The game is played with three players. There are three cards: Win, Lose, Banana. Cards are randomly dealt out and whoever gets Win is the active player. Their goal is to suss out which player got Banana.

There's no strategy. This is a game of pure bluffing with a bit of luck mixed in. But it's so quick and silly that you can't help but have fun, and it's so easy to play over and over again. (If you want to kick it up a notch, Win can take a sip if they fail to find Banana!)

Note: You probably won't find Win, Lose, or Banana for sale anymore. But that's fine because you can play with a regular deck of playing cards: King for Win, Ace for Banana, and Joker for Lose.

12. The Mind

Players supported: 2 to 4 players

Average playing time: 15 to 20 minutes

The Mind is a cooperative game where nobody can talk. The deck consists of numbers 1 through 100 and a few cards are dealt out to each player at the start of a round.

The goal is for everyone to play their cards in ascending order. But you don't know what everyone else is holding and you can't talk at all, and therein lies the challenge. You all need to be of one mind.

The Mind is as much an experimental experience as it is a game. It seems impossible at first, but you'll soon unlock the secret to playing this game—and once you do, it's such a magical moment.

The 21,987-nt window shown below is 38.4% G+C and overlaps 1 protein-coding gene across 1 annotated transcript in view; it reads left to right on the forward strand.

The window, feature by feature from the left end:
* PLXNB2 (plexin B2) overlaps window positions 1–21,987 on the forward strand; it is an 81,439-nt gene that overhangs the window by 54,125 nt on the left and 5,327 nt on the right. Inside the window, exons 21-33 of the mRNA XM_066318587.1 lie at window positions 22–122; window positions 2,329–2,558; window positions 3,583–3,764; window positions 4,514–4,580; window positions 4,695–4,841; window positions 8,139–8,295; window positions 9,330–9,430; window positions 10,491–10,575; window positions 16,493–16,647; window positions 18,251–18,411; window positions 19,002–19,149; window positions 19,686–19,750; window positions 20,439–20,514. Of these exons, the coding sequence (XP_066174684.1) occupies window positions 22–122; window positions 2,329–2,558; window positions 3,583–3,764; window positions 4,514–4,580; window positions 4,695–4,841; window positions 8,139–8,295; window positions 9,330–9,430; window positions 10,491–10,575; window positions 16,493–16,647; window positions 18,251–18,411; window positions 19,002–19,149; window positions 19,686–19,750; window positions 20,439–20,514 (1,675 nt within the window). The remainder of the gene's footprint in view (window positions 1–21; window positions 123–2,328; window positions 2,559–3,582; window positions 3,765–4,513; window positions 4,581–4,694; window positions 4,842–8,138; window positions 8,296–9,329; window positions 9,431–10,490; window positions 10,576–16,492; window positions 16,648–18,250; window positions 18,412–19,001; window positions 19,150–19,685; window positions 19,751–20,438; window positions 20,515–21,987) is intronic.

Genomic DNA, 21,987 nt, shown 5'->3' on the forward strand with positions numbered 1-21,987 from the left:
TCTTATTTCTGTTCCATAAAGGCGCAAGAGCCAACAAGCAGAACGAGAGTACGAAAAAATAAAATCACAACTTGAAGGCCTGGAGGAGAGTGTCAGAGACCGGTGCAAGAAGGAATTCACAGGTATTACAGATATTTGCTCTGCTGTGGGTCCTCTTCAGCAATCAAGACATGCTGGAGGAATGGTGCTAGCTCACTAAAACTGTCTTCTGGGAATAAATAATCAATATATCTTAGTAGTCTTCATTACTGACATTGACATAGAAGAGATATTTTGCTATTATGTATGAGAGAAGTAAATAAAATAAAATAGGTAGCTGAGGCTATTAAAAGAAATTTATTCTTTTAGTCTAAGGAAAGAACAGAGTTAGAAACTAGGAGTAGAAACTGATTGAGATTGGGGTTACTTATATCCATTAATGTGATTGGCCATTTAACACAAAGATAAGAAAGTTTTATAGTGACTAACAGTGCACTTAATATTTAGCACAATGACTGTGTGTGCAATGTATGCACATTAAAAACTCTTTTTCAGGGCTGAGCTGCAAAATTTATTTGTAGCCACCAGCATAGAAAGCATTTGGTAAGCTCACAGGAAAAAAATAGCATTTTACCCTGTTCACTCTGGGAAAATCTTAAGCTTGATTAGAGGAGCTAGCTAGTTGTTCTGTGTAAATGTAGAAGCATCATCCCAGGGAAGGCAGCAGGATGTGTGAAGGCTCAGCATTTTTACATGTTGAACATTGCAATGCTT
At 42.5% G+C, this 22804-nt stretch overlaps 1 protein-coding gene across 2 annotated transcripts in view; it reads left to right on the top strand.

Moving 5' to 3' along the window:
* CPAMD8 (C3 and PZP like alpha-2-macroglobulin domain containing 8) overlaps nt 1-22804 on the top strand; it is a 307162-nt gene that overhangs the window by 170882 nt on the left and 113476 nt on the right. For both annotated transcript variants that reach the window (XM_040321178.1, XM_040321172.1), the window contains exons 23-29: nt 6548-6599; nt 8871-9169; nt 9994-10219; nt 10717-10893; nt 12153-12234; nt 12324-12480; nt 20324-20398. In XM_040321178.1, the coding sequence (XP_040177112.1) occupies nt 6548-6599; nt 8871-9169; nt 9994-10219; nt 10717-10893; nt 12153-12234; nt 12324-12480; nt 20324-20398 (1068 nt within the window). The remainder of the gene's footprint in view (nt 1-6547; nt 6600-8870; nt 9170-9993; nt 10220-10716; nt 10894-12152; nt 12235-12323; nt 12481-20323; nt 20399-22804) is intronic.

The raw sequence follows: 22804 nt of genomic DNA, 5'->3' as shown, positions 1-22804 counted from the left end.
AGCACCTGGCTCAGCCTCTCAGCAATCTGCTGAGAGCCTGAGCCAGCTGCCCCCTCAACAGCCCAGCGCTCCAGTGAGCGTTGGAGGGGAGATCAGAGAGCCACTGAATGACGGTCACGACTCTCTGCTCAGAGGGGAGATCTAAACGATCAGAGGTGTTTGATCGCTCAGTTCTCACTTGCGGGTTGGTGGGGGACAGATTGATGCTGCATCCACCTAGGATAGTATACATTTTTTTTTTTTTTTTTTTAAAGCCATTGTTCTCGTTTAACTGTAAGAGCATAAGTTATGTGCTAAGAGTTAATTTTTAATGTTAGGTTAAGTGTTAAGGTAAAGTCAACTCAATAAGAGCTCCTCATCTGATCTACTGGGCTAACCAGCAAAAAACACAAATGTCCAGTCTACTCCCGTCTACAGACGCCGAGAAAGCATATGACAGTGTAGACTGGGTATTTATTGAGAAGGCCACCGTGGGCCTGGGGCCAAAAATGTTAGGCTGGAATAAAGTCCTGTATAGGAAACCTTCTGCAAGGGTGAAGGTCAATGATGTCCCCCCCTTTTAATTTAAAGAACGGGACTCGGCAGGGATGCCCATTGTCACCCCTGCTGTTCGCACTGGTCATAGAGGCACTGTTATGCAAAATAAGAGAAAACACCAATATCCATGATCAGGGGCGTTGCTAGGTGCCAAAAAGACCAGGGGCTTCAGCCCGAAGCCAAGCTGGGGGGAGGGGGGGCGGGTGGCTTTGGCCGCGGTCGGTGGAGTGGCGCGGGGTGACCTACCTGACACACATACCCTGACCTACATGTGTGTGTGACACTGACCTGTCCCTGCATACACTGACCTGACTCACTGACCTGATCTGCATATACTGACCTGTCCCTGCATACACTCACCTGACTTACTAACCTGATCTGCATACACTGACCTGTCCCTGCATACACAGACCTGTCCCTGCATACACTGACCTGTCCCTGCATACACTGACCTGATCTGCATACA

11. Timeline

Players supported: 2 to 8 players

Average playing time: 10 to 20 minutes

In Timeline, players are dealt a hand of four cards—but the cards in this game consist of various events from throughout human history. For example, "The Empire State Building completed" or "Woodstock."

The backside of every card has the year when that event happened. Players take turns playing their cards to a shared timeline, trying to fit their events into the timeline relative to the events already in it.

You don't need to know history to be good at Timeline, but the best part is hearing everyone's thought processes as they try to reason where an event might go. There will be lots of laughs along the way, and you may even learn a thing or two.

10. No Thanks!

Players supported: 3 to 7 players

Average playing time: 15 to 30 minutes